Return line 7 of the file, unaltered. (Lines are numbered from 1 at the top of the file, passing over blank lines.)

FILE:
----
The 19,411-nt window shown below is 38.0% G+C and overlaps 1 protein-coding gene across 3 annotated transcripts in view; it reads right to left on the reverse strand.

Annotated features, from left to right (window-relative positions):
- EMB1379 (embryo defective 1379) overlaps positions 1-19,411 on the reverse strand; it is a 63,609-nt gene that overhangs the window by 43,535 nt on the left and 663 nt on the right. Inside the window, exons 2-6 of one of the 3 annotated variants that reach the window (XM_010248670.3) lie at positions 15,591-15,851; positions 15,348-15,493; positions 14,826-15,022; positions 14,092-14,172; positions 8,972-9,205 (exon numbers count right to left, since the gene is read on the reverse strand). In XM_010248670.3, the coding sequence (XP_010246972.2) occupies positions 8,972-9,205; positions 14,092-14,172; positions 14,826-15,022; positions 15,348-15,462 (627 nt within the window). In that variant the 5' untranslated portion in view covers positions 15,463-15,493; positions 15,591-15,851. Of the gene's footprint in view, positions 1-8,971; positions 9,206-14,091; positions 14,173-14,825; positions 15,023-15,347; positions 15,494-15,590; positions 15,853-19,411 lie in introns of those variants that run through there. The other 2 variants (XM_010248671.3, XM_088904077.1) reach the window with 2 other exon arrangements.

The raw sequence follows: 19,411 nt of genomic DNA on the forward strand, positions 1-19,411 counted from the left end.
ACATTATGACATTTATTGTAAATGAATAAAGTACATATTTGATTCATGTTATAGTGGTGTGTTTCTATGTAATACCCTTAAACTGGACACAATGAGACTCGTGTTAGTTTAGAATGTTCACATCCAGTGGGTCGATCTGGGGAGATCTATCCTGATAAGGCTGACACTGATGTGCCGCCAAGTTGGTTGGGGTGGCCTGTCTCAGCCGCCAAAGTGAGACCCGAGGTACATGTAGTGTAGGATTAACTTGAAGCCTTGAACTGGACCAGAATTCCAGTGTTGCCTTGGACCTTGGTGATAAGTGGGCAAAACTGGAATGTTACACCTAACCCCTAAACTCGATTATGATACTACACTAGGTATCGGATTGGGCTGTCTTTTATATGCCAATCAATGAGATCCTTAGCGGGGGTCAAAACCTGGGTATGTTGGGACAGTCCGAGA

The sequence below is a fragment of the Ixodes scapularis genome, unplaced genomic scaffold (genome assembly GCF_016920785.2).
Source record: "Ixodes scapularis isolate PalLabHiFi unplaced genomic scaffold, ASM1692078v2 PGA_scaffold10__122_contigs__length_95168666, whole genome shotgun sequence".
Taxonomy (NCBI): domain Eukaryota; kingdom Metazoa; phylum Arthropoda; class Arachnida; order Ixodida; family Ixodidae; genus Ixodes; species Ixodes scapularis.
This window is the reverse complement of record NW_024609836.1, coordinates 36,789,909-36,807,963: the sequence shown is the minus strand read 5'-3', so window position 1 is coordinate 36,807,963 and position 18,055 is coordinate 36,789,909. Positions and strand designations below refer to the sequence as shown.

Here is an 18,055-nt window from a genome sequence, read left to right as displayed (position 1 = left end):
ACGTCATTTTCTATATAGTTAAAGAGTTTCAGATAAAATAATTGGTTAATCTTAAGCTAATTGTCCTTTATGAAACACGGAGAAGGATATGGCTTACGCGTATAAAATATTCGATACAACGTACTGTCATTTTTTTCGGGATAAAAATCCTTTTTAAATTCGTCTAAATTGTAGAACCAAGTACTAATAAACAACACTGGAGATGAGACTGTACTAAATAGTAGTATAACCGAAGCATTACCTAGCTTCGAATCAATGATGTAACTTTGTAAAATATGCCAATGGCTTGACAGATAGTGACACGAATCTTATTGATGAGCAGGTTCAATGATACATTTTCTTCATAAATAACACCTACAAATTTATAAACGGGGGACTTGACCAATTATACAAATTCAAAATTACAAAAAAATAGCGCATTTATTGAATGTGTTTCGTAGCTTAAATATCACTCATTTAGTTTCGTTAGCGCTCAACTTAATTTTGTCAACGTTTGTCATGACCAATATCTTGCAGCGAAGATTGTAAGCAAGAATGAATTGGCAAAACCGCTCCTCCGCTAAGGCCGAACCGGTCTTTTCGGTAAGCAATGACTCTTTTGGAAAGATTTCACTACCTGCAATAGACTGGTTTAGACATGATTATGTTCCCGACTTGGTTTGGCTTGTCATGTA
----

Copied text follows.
Source record: "Ixodes scapularis isolate PalLabHiFi unplaced genomic scaffold, ASM1692078v2 PGA_scaffold10__122_contigs__length_95168666, whole genome shotgun sequence".